The mask cleaning device using UV rays or plasma may also be used to partially clean the mask. However, it is not easy to locally irradiate the UV rays or plasma to the boundaries 152 of the second slots 151 of the first nozzle-type mask 150. Thus, the blocking mask 170 that blocks the bases 153 of the first nozzle-type mask 150 may also be disposed between the first nozzle-type mask 150 and the UV rays or plasma. Since the UV rays and plasma may be irradiated to the entire first nozzle-type mask 150, the cleaning time may be reduced compared to using the spot-type laser beam L or the line-type short wavelength laser beam L′.

As described above, according to aspects of the present invention, since the organic deposition material accumulated on the mask may be cleaned in the stock chamber while the deposition process is performed, there is no need to stop the deposition process and perform a separate PM in order to clean the mask. Thus, the PM cycle of the entire deposition process may be extended.

In addition, when a partial cleaning process is performed along boundaries of the second slits of the mask which strongly affect the formation of the pattern instead of cleaning the entire mask, the cleaning cycle of the mask may be extended.

Although a few embodiments of the present invention have been shown and described, it would be appreciated by those skilled in the art that changes may be made in this embodiment without departing from the principles and spirit of the invention, the scope of which is defined in the claims and their equivalents.

FIG. 15 is a cross-sectional view illustrating a cleaning device 300 for removing an organic material deposited on a mask by using plasma.

Referring to FIG. 15, the cleaning device 300 includes a first electrode 310, a second electrode 320, a power supply unit 330, and a support member 340. The cleaning device 300 forms a plasma between the first electrode 310 and the second electrode 320, and removes a material deposited on a mask 150 by using the plasma.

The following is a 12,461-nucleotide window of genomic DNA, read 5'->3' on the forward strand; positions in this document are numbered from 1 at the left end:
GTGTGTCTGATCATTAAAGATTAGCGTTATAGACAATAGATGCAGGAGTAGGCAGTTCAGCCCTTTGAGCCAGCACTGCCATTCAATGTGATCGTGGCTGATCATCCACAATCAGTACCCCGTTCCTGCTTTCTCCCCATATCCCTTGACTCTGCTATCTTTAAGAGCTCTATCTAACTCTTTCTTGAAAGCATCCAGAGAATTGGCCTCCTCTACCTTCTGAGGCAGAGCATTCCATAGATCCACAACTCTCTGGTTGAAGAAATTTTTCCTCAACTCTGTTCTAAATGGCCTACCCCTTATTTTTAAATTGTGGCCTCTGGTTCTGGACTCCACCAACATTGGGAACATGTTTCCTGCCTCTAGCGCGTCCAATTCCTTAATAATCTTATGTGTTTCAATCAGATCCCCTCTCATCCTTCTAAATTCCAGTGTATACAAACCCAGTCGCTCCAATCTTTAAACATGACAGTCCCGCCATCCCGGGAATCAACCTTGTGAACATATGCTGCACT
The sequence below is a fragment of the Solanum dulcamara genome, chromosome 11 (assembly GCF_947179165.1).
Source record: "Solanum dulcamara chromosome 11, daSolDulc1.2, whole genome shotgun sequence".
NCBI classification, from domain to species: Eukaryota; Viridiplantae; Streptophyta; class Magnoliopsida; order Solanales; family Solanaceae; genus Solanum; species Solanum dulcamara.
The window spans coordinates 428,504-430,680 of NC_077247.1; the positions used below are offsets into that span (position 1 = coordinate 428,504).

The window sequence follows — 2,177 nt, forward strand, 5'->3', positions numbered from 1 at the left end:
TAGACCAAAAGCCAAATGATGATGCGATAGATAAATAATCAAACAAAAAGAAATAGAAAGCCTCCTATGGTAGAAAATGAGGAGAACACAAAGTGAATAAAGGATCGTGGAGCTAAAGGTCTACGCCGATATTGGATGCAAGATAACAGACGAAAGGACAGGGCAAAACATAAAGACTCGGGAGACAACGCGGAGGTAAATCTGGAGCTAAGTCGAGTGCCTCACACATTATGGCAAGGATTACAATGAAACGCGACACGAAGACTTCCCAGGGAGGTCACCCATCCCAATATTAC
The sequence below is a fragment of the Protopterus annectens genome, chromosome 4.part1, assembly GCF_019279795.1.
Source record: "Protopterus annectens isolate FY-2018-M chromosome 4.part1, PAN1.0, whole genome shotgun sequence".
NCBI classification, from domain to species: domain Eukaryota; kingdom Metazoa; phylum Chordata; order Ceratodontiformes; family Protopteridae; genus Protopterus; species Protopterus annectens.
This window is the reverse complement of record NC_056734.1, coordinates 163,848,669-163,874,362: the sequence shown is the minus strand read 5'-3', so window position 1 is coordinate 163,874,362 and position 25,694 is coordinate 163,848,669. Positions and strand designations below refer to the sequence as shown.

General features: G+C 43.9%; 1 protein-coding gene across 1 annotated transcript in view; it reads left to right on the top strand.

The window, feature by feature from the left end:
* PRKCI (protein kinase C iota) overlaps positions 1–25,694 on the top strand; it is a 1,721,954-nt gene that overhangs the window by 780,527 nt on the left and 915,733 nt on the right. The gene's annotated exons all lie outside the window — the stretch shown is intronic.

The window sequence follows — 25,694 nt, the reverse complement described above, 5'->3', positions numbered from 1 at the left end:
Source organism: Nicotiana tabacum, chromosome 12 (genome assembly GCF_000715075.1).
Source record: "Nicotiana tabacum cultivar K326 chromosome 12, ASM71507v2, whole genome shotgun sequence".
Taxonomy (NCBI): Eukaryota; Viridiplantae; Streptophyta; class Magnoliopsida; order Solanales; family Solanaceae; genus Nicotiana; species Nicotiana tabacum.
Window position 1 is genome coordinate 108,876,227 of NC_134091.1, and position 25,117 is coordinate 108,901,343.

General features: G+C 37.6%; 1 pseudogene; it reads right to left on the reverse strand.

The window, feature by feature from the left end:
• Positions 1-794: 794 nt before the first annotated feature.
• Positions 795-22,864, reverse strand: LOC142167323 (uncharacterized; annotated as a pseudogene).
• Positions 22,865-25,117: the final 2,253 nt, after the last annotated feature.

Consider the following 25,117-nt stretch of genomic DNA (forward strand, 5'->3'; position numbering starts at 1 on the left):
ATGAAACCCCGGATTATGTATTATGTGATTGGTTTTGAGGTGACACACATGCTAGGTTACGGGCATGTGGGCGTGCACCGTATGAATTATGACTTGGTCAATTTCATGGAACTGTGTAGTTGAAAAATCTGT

The first electrode 310 and the second electrode 320 are spaced apart from each other. The power supply unit 330 is connected to the first electrode 310 and the second electrode 320, and applies a voltage between the first electrode 310 and the second electrode 320. In one embodiment, there is a voltage difference between the first electrode 310 and the second electrode 320.

The support member 340 is disposed between the first electrode 310 and the second electrode 320. The support member 340 maintains an interval between the mask 150 and the first electrode 310 and an interval between the mask 150 and the second electrode 320 by supporting the mask 150 between the first electrode 310 and the second electrode 320. The interval between the mask 150 and the first electrode 310 may be in a range from about 0.2 mm to about 0.4 mm.

The support member 340 may be formed of an insulating material. In one embodiment, since the support member 340 is formed of the insulating material, discharge is prevented from occurring in other portions than a place under a bottom surface of the mask 150.

The mask 150 is disposed on the support member 340 to be located between the first electrode 310 and the second electrode 320, and a material deposited on a surface of the mask 150 is removed by using plasma p formed by the voltage difference between the first electrode 310 and the second electrode 320. In more detail, ions, radicals, and the like generated due to the plasma p cause physical and chemical reactions with an organic material deposited on the surface of the mask 150, thereby removing the organic material.

A conventional cleaning method of cleaning a mask by using a cleaning solution has a problem in that the cleaning solution directly contacts a mask, thereby deforming the mask and changing pixel position accuracy (PPA). Also, the conventional cleaning method causes environmental pollution after use of the cleaning solution and increases processing costs in order to process the waste cleaning solution.

However, in one embodiment, since the cleaning device 300 of FIG. 15 does not use a cleaning solution, the deformation of the mask 150 is reduced, and environmental pollution after use of the cleaning solution and processing costs is also reduced. Further, since the cleaning unit 300 may clean the entire mask 150, a processing time may be reduced, thereby improving productivity.

While the present invention has been described in connection with certain exemplary embodiments, it is to be understood that the invention is not limited to the disclosed embodiments, but, on the contrary, is intended to cover various modifications and equivalent arrangements included within the spirit and scope of the appended claims, and equivalents thereof.

Claims (17)

What is claimed is:
1. A method of cleaning off an organic deposition material accumulated on a mask used to form an organic deposition material pattern on a substrate, the method comprising: